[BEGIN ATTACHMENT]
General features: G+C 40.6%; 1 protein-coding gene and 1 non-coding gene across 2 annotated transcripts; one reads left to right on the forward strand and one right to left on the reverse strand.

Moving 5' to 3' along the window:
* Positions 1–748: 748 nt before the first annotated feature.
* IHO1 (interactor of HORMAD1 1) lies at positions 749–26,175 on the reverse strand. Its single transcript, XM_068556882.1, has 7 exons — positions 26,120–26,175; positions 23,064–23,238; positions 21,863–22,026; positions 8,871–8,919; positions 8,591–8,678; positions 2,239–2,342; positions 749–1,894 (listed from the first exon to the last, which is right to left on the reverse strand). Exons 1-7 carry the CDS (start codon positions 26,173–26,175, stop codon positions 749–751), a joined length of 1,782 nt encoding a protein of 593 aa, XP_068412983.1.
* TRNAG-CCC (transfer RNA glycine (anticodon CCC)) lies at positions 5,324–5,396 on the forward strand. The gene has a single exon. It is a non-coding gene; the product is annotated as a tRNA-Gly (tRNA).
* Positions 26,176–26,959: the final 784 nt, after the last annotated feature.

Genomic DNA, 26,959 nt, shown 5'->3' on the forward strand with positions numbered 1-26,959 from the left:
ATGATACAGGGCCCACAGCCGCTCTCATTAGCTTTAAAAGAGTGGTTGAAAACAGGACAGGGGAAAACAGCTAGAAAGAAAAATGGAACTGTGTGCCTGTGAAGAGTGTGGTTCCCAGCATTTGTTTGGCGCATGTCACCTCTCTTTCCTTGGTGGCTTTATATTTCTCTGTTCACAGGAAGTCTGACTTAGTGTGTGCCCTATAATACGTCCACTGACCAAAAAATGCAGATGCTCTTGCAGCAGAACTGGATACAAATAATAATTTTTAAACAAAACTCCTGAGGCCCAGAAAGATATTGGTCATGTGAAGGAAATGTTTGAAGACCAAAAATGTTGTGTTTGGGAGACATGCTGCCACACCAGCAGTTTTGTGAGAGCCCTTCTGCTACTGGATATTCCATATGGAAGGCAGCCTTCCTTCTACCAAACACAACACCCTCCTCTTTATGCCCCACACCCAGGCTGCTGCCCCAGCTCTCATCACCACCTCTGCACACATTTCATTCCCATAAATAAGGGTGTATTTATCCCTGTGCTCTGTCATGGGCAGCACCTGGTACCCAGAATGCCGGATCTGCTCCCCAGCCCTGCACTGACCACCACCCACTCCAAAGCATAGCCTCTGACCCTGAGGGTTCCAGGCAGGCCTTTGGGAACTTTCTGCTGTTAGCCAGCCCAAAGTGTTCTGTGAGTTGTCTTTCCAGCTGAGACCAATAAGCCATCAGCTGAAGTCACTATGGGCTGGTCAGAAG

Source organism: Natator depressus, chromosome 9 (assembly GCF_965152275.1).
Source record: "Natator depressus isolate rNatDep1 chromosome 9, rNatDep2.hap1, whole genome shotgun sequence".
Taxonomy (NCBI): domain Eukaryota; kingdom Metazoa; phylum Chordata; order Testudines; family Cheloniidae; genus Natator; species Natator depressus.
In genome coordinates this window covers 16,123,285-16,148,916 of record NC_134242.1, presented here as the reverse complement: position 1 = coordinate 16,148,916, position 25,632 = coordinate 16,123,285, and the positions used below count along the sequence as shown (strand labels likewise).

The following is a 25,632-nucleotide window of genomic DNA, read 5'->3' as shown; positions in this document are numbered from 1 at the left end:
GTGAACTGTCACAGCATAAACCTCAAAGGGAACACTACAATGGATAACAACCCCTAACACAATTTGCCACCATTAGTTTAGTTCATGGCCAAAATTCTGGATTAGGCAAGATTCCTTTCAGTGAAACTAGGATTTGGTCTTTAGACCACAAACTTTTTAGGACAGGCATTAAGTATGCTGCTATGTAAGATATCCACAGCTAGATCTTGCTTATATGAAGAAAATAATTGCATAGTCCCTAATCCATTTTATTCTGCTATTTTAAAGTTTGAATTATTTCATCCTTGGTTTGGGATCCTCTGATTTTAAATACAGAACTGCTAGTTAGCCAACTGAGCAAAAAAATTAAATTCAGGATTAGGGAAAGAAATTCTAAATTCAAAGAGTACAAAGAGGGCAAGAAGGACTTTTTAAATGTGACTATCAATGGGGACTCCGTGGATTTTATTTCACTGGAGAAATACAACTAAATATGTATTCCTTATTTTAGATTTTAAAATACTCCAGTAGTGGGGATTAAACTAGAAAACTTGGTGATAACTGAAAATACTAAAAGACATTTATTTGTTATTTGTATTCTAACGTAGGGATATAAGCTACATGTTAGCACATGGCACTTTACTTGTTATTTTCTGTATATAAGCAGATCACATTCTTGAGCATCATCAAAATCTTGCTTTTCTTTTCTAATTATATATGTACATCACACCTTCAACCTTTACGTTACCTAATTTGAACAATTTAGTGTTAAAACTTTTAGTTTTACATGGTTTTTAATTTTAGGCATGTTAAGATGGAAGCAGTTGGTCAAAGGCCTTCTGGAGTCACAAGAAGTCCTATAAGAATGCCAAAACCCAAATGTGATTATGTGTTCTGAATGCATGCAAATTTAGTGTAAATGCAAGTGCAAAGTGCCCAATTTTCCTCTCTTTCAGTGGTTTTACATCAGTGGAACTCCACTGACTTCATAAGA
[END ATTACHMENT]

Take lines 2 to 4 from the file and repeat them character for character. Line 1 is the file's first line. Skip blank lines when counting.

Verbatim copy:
Moving 5' to 3' along the window:
* Positions 1–748: 748 nt before the first annotated feature.
* IHO1 (interactor of HORMAD1 1) lies at positions 749–26,175 on the reverse strand. Its single transcript, XM_068556882.1, has 7 exons — positions 26,120–26,175; positions 23,064–23,238; positions 21,863–22,026; positions 8,871–8,919; positions 8,591–8,678; positions 2,239–2,342; positions 749–1,894 (listed from the first exon to the last, which is right to left on the reverse strand). Exons 1-7 carry the CDS (start codon positions 26,173–26,175, stop codon positions 749–751), a joined length of 1,782 nt encoding a protein of 593 aa, XP_068412983.1.